Wednesday, May 01, 2013

The difference between Collins and Tebow


Jason Collins is the not the first athlete to come out as gay, but he is the first professional male athlete to do so while still an active player. If anyone wonders why that's significant, I'll boil it down to its purest essence:

He's doing it while still in the game. On the court. In the locker room. In American pro sports, the last bastion of open, macho homophobia. Though attitudes toward homosexuality in sports have improved drastically in recent years, there's still a long way to go. Collins is the first to say, "This is what I am and have always been. I'm not a freak and people like me should not have to live in secret amid fear of reprisal from ignorant people. Now, let's play some basketball!"

Today I've seen a lot of cartoons, graphics, statuses, tweets and e-mails from critics making the same point as the image above — "Oh, sure, Collins can trumpet his homosexuality, but Tim Tebow professes his Christianity and it's this big hoopty-doo!" (Not a direct quote, probably.)

Here's the difference.

Collins came out so people realize that gay people play sports, and that they shouldn't be persecuted for it. Just as Jerry Lewis said his goal with the MDA Telethon was to end the need for the telethon, Collins revealed his sexual orientation to make it irrelevant. In both cases, they have to be made relevant so people can address the problems and move on.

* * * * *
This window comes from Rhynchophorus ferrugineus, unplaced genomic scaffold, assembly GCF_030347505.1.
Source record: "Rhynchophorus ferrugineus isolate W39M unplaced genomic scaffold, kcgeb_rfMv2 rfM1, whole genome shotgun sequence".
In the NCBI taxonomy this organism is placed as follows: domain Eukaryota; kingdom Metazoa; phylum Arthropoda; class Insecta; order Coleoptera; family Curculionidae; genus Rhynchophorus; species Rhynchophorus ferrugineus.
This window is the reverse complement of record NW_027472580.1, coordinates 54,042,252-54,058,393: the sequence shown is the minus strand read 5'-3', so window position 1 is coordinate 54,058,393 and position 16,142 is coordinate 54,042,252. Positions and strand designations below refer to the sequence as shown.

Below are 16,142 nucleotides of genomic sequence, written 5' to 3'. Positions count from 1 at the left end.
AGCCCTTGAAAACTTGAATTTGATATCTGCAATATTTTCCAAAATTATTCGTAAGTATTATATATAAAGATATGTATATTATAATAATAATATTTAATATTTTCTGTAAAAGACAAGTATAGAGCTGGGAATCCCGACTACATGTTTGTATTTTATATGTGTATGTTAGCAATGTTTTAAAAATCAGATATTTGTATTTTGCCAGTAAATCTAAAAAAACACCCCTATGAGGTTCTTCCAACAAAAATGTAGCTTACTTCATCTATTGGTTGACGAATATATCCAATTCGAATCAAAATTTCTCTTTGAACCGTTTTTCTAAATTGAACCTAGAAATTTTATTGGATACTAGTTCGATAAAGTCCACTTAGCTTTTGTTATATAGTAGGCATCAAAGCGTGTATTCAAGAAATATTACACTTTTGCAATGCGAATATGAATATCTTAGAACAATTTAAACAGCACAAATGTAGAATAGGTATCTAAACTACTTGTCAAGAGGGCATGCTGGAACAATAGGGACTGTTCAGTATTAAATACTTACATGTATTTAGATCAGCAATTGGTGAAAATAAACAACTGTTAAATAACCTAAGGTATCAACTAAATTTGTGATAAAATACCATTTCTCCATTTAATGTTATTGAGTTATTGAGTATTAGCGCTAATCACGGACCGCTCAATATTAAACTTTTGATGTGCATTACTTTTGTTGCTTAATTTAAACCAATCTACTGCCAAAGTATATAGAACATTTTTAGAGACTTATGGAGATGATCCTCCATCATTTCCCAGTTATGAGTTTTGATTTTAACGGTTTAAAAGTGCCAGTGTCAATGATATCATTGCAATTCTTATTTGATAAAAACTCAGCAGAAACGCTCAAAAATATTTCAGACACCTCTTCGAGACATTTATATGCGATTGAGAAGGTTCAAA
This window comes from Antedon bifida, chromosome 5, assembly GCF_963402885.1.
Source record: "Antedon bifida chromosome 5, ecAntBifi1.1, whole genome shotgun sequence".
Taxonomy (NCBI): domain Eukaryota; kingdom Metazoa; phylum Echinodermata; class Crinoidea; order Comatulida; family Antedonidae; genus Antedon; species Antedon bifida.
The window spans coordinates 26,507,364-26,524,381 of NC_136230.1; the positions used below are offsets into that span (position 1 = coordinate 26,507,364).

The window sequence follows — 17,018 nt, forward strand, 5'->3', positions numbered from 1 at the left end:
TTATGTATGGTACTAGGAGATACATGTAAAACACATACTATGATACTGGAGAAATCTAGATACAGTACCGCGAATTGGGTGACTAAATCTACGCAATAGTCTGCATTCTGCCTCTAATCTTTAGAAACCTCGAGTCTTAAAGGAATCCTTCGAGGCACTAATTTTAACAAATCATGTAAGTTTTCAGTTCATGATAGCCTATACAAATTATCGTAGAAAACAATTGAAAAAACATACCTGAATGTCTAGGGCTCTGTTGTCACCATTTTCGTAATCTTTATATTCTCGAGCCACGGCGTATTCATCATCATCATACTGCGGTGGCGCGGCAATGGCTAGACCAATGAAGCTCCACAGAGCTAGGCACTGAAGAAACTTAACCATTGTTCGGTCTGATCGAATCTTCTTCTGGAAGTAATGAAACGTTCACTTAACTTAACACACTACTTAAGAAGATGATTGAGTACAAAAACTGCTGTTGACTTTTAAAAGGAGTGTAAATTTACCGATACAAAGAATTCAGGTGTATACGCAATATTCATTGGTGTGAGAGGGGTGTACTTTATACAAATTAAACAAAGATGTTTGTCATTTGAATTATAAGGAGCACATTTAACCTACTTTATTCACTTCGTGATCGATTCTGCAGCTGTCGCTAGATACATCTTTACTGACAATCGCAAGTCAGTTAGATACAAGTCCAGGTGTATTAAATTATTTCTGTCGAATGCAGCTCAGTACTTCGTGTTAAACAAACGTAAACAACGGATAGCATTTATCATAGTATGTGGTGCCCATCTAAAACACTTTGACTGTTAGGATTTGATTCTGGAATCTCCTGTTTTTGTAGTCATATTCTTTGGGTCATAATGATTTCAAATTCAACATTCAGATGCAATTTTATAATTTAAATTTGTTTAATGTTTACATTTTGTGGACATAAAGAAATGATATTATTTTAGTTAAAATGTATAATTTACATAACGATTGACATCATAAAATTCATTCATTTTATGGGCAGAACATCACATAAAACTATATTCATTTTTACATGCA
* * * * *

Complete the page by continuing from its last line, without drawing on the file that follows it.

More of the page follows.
Tebow, on the other hand, has made Christianity a major part of his image. It's the predominant religion on the planet, and certainly in America. Not one pro athlete in the U.S. experiences prejudice and suspicion on the field, sidelines or locker room for being Christian. It wasn't a personal and career gamble for Tebow to declare his religion; if anything, it was a sure bet to stardom. For his entire pro career, the quarterback has reigned atop a hype pedestal out of line with his abilities.

(To the degree that people do diss Tebow, it's for his hype or his play, which is universal among even the most beloved athletes. Collins, on the other hand, is likely to engender a new brand of hatred as a direct result of his announcement. So even the hate is different.)

To recap: Collins is risking his reputation, and possibly his safety, to ensure a future where no one cares about an athlete's sexual preference. Tebow took something that most athletes believe or accept on some level and made sure everyone cared about it. That doesn't make him a bad person, but neither is he Collins' trailblazing equal.

Unless Tebow becomes the first openly gay NFL player, that is. 

It'd be interesting to see who wants who to shut up then.

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